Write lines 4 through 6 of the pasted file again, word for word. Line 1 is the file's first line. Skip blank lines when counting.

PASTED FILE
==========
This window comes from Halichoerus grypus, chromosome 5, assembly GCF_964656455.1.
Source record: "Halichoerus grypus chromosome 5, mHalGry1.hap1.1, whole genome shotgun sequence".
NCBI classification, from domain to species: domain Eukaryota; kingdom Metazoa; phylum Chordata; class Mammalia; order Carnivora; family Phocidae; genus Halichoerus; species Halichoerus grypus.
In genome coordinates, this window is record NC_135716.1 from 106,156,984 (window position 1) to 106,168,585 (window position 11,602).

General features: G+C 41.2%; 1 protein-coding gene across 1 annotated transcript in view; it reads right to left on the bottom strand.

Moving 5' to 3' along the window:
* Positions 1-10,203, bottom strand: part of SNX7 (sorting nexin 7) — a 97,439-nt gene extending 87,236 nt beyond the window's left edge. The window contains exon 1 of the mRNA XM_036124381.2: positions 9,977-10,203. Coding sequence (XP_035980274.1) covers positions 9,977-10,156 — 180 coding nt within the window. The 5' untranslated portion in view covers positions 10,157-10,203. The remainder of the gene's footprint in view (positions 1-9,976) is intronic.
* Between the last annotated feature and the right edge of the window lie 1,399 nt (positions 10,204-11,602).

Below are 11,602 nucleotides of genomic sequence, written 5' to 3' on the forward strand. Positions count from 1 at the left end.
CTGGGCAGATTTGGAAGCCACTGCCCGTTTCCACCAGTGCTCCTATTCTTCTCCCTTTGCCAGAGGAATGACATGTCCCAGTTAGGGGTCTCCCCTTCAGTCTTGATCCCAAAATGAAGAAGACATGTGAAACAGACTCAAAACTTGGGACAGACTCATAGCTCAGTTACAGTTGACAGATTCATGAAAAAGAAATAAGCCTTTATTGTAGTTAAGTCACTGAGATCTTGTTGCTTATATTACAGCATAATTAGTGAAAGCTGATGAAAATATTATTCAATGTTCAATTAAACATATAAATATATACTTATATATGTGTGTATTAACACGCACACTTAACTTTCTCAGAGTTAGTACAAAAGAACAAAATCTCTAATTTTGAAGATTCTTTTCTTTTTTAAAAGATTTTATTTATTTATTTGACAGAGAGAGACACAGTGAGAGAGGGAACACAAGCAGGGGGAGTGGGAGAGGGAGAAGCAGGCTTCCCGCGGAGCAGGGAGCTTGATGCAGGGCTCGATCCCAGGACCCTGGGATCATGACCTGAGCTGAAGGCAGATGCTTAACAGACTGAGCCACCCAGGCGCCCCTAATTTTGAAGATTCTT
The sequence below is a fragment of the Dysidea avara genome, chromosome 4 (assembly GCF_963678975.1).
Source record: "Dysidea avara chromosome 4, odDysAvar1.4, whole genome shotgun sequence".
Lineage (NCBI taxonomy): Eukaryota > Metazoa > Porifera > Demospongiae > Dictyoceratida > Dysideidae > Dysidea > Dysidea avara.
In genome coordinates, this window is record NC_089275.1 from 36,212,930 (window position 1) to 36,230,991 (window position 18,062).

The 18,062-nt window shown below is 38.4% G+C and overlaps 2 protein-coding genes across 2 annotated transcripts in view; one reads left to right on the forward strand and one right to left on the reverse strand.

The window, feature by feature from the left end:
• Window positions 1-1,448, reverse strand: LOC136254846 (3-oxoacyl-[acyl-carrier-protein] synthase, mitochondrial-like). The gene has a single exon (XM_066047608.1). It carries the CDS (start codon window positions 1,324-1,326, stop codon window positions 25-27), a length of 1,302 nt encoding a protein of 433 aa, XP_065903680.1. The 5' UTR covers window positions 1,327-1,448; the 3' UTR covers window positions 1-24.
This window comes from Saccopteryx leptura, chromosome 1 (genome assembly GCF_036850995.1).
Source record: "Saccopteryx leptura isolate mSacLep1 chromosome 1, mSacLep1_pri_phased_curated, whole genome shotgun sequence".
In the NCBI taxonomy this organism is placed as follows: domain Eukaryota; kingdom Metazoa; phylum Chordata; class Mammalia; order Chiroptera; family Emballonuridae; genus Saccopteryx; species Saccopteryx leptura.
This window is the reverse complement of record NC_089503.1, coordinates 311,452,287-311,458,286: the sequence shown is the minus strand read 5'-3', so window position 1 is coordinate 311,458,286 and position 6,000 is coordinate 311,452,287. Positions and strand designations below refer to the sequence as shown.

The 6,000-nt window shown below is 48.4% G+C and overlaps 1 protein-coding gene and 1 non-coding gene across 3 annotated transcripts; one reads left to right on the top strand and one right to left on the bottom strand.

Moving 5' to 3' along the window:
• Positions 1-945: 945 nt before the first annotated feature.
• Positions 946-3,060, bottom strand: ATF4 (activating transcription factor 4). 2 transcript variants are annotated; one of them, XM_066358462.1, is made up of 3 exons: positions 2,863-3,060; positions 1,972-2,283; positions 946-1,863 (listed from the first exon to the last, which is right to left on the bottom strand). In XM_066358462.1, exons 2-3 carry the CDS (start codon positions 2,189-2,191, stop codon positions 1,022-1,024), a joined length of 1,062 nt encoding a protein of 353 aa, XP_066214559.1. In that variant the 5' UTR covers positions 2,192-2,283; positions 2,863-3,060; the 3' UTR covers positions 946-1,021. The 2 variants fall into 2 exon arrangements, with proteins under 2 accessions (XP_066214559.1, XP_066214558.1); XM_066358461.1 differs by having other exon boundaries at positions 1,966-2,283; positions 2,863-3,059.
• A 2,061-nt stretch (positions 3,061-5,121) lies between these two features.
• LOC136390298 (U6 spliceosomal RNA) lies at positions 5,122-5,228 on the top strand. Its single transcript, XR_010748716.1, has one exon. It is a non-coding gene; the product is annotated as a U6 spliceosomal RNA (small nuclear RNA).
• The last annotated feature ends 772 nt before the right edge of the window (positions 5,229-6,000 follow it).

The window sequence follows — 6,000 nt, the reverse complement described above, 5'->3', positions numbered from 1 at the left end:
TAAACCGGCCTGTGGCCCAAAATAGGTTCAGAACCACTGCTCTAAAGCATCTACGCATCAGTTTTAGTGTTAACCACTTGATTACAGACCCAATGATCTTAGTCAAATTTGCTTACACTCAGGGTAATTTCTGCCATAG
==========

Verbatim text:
In genome coordinates, this window is record NC_135716.1 from 106,156,984 (window position 1) to 106,168,585 (window position 11,602).

General features: G+C 41.2%; 1 protein-coding gene across 1 annotated transcript in view; it reads right to left on the bottom strand.

Moving 5' to 3' along the window: